The rune carvers, the people who knew the Rune Poem by heart, probably sang it. There’s a lot of evidence for that, not to mention putting a story to music makes the retelling easier to remember. We can all sing along, others joining in where memory fails. Poetry has beats and rhythm and we sing ours too, but we don’t call it poetry when we do that. We have another word for that. Language takes all the music out of poetry. Language did not take language out of music.
Music has an alphabet of its own: the letters are notes. And these notes we arranged into groups of eight. Octaves. Take a note, think of a sound. It’s got a letter, but from such a short alphabet. Now hum it. Hum it steady, you sound terrible because you are not actually doing it out loud. Do it. There you go. Your note, that sound, is the sound of your vocal cords vibrating. Double the vibration rate, multiply that number by two, and you have the sound of the same note, eight notes away. An octave. Cut the rate in half, divide by two, and you get the same note in the other direction, eight notes lower. Hear it? It sounds like math. Each group of eight is a scale, and each doubled or halved vibration rate forms a new starting point of a new scale. Try them together: the same note eight notes away, they harmonize. You can go either direction with this, our voices can reach three octaves.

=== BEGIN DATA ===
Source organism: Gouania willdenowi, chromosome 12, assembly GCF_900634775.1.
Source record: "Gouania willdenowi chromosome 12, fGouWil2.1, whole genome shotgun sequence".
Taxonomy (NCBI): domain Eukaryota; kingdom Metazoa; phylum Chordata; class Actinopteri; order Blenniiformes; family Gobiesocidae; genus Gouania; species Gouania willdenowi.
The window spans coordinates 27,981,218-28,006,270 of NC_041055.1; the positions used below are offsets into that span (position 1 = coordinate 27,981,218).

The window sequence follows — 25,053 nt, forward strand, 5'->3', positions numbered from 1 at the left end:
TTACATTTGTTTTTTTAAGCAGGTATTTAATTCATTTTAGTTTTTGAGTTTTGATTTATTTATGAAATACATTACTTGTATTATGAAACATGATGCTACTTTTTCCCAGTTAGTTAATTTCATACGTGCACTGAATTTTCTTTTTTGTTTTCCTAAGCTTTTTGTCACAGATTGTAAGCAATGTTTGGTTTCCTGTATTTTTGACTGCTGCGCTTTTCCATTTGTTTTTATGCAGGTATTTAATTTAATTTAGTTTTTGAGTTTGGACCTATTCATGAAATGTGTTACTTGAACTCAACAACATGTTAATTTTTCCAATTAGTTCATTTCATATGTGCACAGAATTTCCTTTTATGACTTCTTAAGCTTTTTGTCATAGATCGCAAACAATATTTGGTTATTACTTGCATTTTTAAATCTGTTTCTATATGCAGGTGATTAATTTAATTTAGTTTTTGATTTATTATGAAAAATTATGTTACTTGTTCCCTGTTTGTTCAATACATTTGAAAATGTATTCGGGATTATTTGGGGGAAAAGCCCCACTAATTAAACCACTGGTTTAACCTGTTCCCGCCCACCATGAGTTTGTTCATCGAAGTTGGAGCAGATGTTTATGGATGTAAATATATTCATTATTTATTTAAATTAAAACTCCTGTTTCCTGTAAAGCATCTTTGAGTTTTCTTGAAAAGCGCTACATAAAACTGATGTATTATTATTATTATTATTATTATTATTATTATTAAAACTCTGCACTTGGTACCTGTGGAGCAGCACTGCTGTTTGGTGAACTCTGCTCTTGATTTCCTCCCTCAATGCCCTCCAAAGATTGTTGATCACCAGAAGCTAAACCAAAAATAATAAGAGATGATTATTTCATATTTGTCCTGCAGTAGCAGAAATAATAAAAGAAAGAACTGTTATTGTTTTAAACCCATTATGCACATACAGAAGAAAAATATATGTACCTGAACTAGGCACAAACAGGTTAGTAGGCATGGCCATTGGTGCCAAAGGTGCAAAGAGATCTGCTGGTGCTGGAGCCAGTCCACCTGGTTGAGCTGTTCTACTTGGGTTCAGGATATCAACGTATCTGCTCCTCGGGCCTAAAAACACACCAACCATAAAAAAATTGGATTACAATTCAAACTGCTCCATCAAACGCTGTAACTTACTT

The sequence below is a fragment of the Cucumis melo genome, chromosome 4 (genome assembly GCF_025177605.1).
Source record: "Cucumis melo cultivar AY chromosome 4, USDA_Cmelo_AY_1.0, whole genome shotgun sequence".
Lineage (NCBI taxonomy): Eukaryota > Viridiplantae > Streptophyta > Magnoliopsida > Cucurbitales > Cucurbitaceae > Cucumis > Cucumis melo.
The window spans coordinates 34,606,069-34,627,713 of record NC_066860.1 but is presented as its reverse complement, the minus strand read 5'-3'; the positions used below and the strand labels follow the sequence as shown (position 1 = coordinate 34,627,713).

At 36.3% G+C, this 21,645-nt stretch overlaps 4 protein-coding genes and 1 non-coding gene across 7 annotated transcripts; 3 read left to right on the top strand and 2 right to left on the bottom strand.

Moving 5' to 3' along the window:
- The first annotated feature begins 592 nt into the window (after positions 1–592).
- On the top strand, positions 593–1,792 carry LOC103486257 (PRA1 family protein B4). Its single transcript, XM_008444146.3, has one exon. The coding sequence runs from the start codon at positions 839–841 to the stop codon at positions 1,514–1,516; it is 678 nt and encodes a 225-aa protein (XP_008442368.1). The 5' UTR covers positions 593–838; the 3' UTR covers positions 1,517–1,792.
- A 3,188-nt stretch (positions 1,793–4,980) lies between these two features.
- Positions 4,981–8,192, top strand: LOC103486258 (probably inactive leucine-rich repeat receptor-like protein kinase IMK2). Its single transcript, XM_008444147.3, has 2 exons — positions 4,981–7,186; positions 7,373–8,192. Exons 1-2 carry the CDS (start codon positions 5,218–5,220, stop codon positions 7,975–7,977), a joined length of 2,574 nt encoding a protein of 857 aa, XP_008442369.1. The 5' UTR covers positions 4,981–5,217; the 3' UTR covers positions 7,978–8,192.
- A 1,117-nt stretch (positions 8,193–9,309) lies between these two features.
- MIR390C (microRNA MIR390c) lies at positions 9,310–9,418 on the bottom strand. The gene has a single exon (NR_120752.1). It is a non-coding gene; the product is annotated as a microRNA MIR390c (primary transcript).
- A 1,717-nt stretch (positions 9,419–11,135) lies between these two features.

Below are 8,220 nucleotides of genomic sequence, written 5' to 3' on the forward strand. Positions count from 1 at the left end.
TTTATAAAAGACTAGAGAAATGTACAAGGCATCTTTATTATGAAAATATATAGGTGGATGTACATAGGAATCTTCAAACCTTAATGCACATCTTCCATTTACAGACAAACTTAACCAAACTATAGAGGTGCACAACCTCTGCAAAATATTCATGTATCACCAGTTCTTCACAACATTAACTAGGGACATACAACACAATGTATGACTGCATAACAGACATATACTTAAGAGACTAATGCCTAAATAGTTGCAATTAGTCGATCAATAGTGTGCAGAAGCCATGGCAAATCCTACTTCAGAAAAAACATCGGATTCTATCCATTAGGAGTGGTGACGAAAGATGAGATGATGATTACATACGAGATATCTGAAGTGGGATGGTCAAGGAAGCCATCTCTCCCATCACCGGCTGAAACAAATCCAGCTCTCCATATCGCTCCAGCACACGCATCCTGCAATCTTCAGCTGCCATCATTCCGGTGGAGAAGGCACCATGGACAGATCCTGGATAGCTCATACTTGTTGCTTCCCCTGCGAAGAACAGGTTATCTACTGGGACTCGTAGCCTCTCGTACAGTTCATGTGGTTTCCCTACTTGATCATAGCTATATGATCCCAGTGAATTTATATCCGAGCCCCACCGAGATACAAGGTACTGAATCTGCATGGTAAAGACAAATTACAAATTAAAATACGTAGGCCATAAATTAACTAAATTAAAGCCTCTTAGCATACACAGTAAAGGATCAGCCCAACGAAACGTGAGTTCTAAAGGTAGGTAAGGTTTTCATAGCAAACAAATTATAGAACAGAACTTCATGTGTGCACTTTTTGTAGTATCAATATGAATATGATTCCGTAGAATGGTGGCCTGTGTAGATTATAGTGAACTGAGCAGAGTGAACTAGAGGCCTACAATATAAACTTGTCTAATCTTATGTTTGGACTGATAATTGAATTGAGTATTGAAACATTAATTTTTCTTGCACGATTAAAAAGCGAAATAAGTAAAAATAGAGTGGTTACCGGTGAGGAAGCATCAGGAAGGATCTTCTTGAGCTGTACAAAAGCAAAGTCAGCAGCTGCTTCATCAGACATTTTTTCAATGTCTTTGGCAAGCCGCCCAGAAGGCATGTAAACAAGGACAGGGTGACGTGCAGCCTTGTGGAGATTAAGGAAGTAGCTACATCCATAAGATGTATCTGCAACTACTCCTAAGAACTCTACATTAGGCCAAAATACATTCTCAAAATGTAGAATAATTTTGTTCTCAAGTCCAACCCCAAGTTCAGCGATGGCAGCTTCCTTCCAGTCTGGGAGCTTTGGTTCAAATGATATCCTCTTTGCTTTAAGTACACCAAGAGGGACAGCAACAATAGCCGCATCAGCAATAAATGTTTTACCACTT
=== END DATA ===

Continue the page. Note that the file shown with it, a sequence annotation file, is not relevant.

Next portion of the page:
The Old English Rune Poem, this little alphabet song, has octaves too. The runes are arranged in three rows of eight, three octaves, with a bunch of vowels tacked onto the end to get to 29 total. That’s our number for it. We did that, numbering the runes 1 to 29. The runes are really numbered a different way: by which octave it sits in and what place in it. Feoh, Wealth is 1.1, it is the first note in the first octave that ends with1.8 Wyn, Joy. One octave away from Feoh at spot 2.1 is Hægl, Hail, which can really really pummel away any wealth you might be holding in a crop, and one more octave away is 3.1 Tiw whom you can depend on in a battle over resources, which is what most of their battles were about.
They used to play with rune code in manuscript drawings: they would hide coded meaning in main images and doodle it into the margins. A decoration might have one of something on this side and one on that side for F and so on, a figure might show three fingers on one hand and five on the other for the letter L and be grouped with others to spell out a word. The runes hold a numeric code, hidden in plain sight. Did they sing in code too? Could you know the letter by listening to the note? Could they hum messages in this way just through sound? Well they could, but did they? We don’t know. There is no plain sight for this. The answer is hidden forever.